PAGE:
10. Great Neck Wildlife Sanctuary (Wareham)
Adventurers of all ages can enjoy the four miles of easy-to-follow trail through Great Neck Wildlife Sanctuary. These old carriage roads and deer paths criss-cross a network of protected forests that provide an important home to wildlife. We recommend taking the Heron Point Loop, which is easy to walk at only a mile long, but provides sweeping views over the salt marshes of Bass Cove.
11. Falmouth Moraine Trail (Falmouth)
Want your social distancing with a side of strenuous exercise? Challenge yourself to walk the entire nine-mile length of the Falmouth Moraine Trail, which stretches from Long Pond and Falmouth Town Forest at its south end to Northern Moraine Conservation Area on its north side. This trail traverses steep hills created by a retreating glacier tens of thousands of years ago. As you hike, look out for the massive boulders that the glacier left behind, and take heart: dealing with an outbreak of illness is hard, but at least everything isn’t still covered with two miles of ice. (Or prowled by saber-toothed tigers.)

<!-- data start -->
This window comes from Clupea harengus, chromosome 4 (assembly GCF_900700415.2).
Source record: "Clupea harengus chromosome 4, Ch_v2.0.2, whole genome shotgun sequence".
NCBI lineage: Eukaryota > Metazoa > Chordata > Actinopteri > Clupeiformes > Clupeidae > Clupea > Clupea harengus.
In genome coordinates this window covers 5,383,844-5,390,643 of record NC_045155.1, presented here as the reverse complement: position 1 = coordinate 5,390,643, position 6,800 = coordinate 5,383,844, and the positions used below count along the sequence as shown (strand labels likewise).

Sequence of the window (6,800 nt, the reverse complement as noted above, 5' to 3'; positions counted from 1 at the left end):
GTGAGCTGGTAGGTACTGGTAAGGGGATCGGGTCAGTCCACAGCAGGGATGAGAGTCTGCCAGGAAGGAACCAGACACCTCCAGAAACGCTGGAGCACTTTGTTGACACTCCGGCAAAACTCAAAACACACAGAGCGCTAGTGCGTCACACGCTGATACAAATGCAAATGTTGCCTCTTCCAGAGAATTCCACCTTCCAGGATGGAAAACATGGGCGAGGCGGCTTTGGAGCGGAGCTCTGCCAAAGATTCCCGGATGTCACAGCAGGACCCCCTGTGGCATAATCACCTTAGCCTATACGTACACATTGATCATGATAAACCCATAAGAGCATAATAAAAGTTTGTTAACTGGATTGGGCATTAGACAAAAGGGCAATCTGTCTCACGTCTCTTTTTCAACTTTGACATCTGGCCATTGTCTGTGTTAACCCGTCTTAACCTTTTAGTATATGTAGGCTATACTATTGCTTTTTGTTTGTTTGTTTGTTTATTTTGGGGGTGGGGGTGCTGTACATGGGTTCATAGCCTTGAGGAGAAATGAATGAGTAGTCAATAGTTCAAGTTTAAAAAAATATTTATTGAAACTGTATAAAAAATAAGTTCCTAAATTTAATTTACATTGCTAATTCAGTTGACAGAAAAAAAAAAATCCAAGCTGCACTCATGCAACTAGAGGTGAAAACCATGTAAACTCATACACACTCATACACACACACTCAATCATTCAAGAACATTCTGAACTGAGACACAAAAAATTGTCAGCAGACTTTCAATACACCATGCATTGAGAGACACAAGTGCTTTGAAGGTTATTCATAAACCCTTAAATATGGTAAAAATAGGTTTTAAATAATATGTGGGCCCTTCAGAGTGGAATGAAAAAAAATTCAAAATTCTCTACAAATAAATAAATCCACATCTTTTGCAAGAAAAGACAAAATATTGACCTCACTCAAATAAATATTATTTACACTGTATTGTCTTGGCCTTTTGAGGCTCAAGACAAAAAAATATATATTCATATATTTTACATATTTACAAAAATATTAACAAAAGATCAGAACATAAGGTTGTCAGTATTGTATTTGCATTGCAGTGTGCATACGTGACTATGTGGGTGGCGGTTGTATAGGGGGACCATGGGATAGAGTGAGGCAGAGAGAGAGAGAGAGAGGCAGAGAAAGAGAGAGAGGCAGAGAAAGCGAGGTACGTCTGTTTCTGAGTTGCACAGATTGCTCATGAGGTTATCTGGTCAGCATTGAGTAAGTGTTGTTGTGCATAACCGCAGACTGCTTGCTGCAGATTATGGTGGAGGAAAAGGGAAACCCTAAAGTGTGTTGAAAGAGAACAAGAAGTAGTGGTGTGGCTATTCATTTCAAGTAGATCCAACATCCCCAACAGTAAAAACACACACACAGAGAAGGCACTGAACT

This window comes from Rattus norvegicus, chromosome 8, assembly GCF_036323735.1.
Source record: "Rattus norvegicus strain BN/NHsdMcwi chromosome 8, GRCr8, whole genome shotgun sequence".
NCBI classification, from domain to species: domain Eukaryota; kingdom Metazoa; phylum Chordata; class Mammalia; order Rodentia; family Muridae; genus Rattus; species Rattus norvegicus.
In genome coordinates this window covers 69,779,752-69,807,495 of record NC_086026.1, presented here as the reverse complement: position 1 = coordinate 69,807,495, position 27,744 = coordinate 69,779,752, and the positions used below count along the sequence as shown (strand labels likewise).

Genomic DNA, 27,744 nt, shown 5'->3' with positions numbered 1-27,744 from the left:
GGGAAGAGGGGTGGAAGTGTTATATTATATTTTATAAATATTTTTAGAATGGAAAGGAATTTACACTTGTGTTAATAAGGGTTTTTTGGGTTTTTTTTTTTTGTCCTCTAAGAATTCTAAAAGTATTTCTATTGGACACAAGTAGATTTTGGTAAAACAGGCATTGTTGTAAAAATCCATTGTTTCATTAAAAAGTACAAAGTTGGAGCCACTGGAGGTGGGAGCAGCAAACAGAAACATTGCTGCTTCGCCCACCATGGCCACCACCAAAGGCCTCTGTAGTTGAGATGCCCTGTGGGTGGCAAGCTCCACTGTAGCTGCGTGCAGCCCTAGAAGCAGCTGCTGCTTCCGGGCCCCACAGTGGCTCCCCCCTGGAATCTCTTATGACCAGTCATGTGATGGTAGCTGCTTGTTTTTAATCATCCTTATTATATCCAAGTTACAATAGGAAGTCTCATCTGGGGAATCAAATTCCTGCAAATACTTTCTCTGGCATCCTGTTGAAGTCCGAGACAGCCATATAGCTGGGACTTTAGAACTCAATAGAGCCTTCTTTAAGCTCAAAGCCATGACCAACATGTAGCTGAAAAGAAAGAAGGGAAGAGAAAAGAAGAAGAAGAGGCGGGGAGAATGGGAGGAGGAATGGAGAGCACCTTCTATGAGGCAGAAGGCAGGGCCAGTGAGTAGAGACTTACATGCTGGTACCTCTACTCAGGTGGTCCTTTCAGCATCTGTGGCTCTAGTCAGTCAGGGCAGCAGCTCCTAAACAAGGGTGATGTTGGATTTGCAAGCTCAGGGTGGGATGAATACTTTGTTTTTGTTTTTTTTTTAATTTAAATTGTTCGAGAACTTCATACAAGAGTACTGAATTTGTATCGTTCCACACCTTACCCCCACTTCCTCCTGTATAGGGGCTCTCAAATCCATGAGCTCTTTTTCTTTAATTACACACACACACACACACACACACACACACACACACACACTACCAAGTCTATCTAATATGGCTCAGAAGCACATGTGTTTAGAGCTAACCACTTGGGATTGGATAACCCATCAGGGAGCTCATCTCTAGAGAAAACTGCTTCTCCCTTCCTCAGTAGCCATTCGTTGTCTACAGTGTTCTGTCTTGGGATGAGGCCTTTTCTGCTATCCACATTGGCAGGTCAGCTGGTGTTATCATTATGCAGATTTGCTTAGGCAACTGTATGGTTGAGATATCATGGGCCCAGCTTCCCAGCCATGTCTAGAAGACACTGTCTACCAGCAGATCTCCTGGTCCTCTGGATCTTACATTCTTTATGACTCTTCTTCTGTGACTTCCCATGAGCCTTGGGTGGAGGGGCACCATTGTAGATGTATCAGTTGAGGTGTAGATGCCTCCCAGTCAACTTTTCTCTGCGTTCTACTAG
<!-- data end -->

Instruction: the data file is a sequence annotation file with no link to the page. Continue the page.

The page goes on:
12. Menemsha Hills (Menemsha)
Menemsha Hills provides one of the longest walks available on the shores of Vineyard Sound. Its three-mile trail network will lead you up and down rolling hills and out to a viewing platform with dramatic vistas of the Vineyard’s cliff-lined eastern end. If you’re just looking for a short trip to stretch your legs, try the Harris Loop, which has two half-mile legs broken up by water views at the top of Prospect Hill – a perfect spot for a picnic.
13. Aquinnah Headlands Preserve & Moshup Beach (Aquinnah)
The Aquinnah Headlands and the Gay Head Cliffs are breathtaking at any time of year, but the off-season is an especially great time to explore this nearly 50-acre Martha’s Vineyard preserve. That’s because the North Head trail, which loops through coastal brush above the cliffs and provides exceptional views, is only open from September 15 until June 15. After you walk North Head, take a trip down the South Head trail to walk Moshup Beach, where you can round out your exploration by seeing the Gay Head Cliffs’ stunning colors up close and personal.